Giving up on Microsoft software for work – Mac Book Pro arrives

After a long wait, it finally arrived last week. I’m now the proud owner of an Apple Mac Book Pro.

I had ordered close to the top of the line Mac Book Pro (MBP), 4GB of Ram, High Resolution 17" monitor, 7200 RPM 200GB hard drive.  This meant that the order had to be assembled in China, because it was a CTO (Configure To Order) as there was no stock in Australia. It did take approximately three and half weeks for it to arrive. Maybe the earthquake in China had impacted on production.

I unpacked the machine, plugged in the power and turned it on. I watched the introduction animation, and then proceeded to fill out the details for it’s setup. It all just seemed to work. The monitor was very crisp and the LED backlighting makes for a very bright and readable display. The only mistake I made, was that I should have shortened my home directory name to nick, instead of using the default of the concatenation of the first and last names giving nickhortovanyi (if anybody knows how to change this, please let me know).

I turned on the Wireless Mighty Mouse and connected it. You have to change the configuration, to get the right mouse button to work. I also noticed that with the touchpad, that by default, not all the new touch movements and gestures are available. You need to enable them manually, which was a good thing as I could see the video instructions on how to use them.

Now for some connectivity, I turned on the Time Capsule and installed the AirPort Utilities program that came on the Timecapsule Disk. Started the AirPort Utility and configured network connectivity on the Time Capsule, established WiFi security and then I had internet access from my MBP. I proceeded to download some videos, (no guess here, it was the PC vs MAC ones in HD) to test out the connectivity speed. I was getting near maximum throughput of the ADSL 2+ link, so was happy with the WiFi performance. I had also plugged my Cannon printer into the USB port of the Time Capsule, where the printer was immediately recognised.

Next, I turned on Time Machine and pointed it to the Time Capsule. There was ~18 GB to backup, which got interrupted a couple of times as I was playing with the machine. It had completed by the next morning and every now and then I do notice the icon moving, signaling that it is backing up. One hopes, that in the advent that it is really needed, that I will be able to use it for recovery.

I installed and setup all the software that I need for daily work, such as Sametime, Twhirl (a twitter client), Open Office and Firefox. I choose to use the current Open Office 3 beta version, as it is Cocoa based, and also for Fire Fox, version 3 Release Candidate 2. The main reason I prefer Fire Fox over Safari, is that I could not find good integration with in Safari, for my shared bookmarks. For email, I decided to try the standard Mail client, instead of installing Thunderbird. Am still at this point trying to work out how to add a HTML email signature, but believe I may have a means through a link from the Feedburner site.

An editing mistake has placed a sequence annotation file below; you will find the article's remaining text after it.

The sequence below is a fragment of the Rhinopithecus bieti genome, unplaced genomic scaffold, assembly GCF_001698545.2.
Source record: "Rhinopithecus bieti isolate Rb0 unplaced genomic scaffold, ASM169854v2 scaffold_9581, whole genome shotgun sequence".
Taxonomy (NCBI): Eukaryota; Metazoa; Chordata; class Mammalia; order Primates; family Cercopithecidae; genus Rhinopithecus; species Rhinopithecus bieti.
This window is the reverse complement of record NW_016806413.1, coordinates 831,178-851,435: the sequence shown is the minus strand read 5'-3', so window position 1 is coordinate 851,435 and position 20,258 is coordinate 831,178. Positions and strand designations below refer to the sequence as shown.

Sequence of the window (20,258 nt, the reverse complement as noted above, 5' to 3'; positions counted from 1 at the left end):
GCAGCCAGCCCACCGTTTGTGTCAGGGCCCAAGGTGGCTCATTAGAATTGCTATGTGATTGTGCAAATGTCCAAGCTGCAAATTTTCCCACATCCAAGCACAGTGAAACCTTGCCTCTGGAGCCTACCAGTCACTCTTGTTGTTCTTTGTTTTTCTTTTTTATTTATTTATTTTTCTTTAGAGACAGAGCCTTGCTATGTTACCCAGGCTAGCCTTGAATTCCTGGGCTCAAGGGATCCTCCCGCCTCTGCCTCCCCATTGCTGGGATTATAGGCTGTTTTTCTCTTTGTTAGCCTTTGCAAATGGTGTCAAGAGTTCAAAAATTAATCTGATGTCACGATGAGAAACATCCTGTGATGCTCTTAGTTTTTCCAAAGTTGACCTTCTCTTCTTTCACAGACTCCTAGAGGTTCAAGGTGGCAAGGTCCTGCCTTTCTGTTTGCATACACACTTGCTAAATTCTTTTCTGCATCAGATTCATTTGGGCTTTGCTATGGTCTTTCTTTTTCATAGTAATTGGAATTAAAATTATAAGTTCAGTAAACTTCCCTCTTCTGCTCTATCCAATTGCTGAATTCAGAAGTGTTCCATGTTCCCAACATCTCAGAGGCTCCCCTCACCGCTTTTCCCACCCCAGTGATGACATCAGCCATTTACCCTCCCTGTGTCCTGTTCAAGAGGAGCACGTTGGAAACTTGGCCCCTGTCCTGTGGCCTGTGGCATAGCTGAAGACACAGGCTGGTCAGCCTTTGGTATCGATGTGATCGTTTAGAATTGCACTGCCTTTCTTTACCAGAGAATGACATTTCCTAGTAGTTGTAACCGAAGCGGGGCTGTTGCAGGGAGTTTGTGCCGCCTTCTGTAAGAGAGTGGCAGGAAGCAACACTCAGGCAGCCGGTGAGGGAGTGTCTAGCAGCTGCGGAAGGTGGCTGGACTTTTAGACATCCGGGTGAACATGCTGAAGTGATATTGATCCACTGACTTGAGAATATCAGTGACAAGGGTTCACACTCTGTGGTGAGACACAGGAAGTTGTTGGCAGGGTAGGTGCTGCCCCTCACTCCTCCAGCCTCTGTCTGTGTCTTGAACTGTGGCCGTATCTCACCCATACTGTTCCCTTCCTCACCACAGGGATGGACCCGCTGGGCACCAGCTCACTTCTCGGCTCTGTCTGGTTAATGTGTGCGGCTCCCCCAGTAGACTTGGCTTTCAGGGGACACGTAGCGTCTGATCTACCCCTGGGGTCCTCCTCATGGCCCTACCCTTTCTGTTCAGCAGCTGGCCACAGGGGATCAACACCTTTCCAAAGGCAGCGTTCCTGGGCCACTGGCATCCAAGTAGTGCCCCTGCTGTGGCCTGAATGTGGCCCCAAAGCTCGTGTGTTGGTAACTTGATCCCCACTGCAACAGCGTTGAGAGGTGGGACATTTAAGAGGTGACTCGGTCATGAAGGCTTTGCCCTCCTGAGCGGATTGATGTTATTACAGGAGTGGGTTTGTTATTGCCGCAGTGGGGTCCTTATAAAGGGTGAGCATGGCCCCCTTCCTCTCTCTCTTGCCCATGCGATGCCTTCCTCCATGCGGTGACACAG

The Address Book and iCal (Calendar), integrated nicely with my Nokia N73 through the USB cable using iSync. I downloaded the latest software from the Nokia site and was then able to also gain access to my music and photos on the Nokia phone. Now, one thing that I wanted to do was integrate, my Google Calendar and found this article. It worked, I now had my Google Calendar entries on my phone. It would be nice, to be able to add a calendar entry locally and have it also sync with Google Calendar.

Having also purchased iWork ’08 (for the price why not?), I thought I’d best install it. The applications Keynote, Pages and Numbers all seem to do their respective jobs with the Apple elegance that you expect. As I’m giving up on Microsoft software, I decided not to purchase and install Office 2008 for the Mac. I haven’t proven a need for it yet. Open Office and iWork should be more then sufficient for my work activities. I’d already proven that Open Office on the OpenSuSe linux desktop was a viable alternative.

The Finder in Mac OS X 10.5.3 picked up the Samba shares, that our Linux server were publishing and I was able to mount the drives. I could also access all the web based applications that I needed.

The big question that I needed to answer, was could I use my new MBP as my primary work vehicle? The answer was Yes, if I used a Linux virtual machine for Java development for some of the IBM software that I support. Thus I tried out VM Ware Fusion for the Mac. I didn’t try Parallels as it does not have support for multi-cores CPUs, that I could find.

There are a few less keys on the keyboard, and some difference for where the menus are located on the Mac for a particular application. Thus I’m finding that I’m using more keyboard shortcuts. I asked on twitter how to do alt+PrtScr and was pointed towards this handy link.

I’ve had no need to power on my old Windows XP based notebook. In fact, I’ve unplugged it and put it to one side. Having taken the plunge to give up on Microsoft software for work, I’m finding a wealth of new software that works and enables me to achieve the tasks I set out to do.

All in all, I have found my new Apple Mac Book Pro to just work.


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